A former Robuchon chef is behind this French opening.
Former Robuchon chef Jay Sangsingkaew is behind Ekkamai’s new French and global-inspired restaurant. After the closure of the famed restaurant, Jay and her team took a short break before regrouping to roll out Stage–short for stagiaire (apprentice)—a French and globally inspired restaurant hidden away in Ekamai that puts their own signature on the city’s dining scene.
The Buzz: Former L’Atelier de Joel Robuchon chef Jay Sangsingkaew is behind Ekamai’s new French and globally-inspired restaurant. After taking a short break following the sudden closing of the famed restaurant, chef Jay has returned with an ex-Robuchon crew in tow, and they’re dropping some show-stopping fare.
The decor: Tucked away down a small alley off Ekamai, Stage (pronounced like “stahj”) is noticeable only by its tiny blue neon chef’s hat. The interior, designed by red-hot Paradigm Shift (Crimson Room, Canvas), boasts deep hues of midnight blue, simple yet refined cream banquettes and walls lined in delicate floral wallpaper. The dining room can accommodate up to 30 people, but the place to be is at the semi-private chef’s table that overlooks the pristine open kitchen.
The food: If French technique is what you’re after, this is the place for you. The saucier, which in French kitchens is considered the most vital part of the brigade, is a powerful weapon here, but each chef brings their own skills to the table, using local and global ingredients to personalize the menu. There are three choices for tasting menus: four-course (B1,900), six-course (B2,900) and the “Stage Experience” at eight courses (B3,900). The chefs will change the menu every two months according to the seasons. At the moment, the menus feature signatures like otoro sashimi with sesame paste and buttermilk curd, melt-in-your-mouth lobster served with a decadent beurre blanc and charred sucrine (cos lettuce), and the super random yet fun and delicious pork sausage hot dog, which is topped with fresh black truffle shavings and served with pickled winter melon and Stage’s own secret sauce. Expect some firepower when it comes to desserts. Pastry chef Ja Limpichart, who studied in Paris and apprenticed at Le Quartier du Pain, oversees playful takes on nostalgic classics like baba au rhum, but the pièce de résistance might be the dessert trolley, which offers all sorts of sweet treats.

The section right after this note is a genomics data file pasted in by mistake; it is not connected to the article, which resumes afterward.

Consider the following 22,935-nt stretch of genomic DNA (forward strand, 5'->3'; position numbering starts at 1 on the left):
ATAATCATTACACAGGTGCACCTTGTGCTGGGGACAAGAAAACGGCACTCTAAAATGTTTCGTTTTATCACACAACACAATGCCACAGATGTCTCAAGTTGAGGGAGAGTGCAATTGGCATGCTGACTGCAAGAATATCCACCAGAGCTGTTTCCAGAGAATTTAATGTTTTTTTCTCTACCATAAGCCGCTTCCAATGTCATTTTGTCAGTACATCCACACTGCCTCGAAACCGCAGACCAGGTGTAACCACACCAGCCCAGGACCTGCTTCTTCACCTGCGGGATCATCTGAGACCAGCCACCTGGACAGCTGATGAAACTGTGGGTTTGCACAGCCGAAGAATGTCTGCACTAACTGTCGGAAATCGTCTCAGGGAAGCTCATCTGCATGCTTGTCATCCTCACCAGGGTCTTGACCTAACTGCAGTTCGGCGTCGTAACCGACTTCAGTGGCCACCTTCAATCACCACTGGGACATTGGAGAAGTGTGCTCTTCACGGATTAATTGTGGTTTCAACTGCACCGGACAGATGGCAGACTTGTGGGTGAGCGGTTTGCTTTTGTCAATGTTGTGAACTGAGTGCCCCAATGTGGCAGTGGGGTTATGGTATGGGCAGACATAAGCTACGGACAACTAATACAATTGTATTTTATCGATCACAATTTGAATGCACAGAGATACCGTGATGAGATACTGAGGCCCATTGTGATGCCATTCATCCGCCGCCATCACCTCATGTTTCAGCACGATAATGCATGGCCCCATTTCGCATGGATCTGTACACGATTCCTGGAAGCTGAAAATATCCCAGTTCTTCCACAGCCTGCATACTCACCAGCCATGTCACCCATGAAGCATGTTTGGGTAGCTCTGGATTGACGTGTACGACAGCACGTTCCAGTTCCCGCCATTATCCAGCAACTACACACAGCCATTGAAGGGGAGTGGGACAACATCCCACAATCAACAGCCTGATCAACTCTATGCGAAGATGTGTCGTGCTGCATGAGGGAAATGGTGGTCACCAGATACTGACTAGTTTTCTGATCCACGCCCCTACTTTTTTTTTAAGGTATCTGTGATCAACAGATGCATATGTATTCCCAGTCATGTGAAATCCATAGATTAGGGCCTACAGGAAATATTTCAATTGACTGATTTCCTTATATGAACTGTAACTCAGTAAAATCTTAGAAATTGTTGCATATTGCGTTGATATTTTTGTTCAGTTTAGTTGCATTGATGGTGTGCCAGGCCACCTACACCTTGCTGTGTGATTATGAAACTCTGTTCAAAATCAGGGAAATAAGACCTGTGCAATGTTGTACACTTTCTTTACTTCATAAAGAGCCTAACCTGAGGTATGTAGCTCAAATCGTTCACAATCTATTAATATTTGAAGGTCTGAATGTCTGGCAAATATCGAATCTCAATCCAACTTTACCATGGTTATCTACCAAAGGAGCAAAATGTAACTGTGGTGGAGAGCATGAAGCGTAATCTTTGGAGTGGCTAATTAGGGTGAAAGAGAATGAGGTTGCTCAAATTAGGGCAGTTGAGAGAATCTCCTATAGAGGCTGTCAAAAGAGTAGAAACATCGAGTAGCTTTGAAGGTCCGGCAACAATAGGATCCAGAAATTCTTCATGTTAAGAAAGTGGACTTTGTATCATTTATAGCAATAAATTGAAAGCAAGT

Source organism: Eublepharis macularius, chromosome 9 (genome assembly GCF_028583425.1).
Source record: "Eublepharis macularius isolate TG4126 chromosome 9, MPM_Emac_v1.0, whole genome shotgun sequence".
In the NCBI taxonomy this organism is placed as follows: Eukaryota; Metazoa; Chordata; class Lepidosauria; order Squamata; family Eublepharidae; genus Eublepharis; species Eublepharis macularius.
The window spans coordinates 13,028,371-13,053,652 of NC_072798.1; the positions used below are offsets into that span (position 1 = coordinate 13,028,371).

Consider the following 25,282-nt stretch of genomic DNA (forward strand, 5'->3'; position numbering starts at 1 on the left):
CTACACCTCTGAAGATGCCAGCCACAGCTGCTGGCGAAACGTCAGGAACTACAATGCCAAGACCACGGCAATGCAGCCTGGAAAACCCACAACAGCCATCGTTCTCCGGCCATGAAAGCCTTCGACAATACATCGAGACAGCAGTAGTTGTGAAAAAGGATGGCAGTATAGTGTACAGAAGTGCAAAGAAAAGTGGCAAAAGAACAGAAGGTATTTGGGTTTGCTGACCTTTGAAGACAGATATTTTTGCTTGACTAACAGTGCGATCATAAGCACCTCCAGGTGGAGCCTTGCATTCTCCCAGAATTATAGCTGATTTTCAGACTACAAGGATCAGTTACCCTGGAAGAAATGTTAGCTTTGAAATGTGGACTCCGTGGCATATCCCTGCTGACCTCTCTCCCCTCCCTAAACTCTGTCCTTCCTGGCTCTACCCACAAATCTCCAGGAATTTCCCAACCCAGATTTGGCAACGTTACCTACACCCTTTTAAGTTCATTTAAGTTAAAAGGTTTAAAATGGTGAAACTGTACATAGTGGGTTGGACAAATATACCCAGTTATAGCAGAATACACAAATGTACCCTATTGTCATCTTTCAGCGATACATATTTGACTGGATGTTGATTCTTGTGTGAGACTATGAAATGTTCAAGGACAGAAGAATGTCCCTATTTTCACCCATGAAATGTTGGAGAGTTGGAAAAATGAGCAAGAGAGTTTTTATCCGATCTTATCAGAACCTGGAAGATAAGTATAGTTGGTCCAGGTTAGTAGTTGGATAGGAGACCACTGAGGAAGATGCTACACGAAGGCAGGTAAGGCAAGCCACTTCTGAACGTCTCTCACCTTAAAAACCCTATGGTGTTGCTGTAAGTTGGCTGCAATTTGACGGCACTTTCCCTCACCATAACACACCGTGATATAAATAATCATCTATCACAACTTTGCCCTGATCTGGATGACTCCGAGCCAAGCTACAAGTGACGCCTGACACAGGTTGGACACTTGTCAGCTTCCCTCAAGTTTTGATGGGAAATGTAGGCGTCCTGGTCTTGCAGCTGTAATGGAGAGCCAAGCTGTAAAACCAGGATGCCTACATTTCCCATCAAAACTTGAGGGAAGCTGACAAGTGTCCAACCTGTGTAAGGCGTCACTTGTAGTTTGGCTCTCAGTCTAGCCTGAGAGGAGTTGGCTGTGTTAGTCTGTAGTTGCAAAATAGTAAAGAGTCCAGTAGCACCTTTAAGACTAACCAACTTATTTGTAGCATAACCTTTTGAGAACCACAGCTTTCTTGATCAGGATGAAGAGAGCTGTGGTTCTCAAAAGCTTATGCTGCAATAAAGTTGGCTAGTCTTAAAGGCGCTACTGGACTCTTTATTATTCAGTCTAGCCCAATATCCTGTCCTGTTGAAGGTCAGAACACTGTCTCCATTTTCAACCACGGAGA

The drinks: Restaurant manager and sommelier Louis Pronritt was previously the sommelier at L’Atelier de Joel Robuchon and recently head wine sommelier at Bangkok Marriot Marquis Queen’s Park. He has curated an interesting list of classics, as well as natural and biodynamic wines. Start with the Cremant de Jura (B400), a crisp brut from France, then move on to the Trebbiano (B350), a white wine from Veneto, Italy, that pairs perfectly with small bites and snacks, or go for the Blaufrankisch (B450), an organic, food-friendly red from Burgenland, Austria. Cocktails and whiskeys are also offered tableside.
Why we’d go back: This all-star lineup of young, French-trained chefs is serving up excellent food at unbeatable prices. Expect them to put their stamp on the culinary landscape in 2020.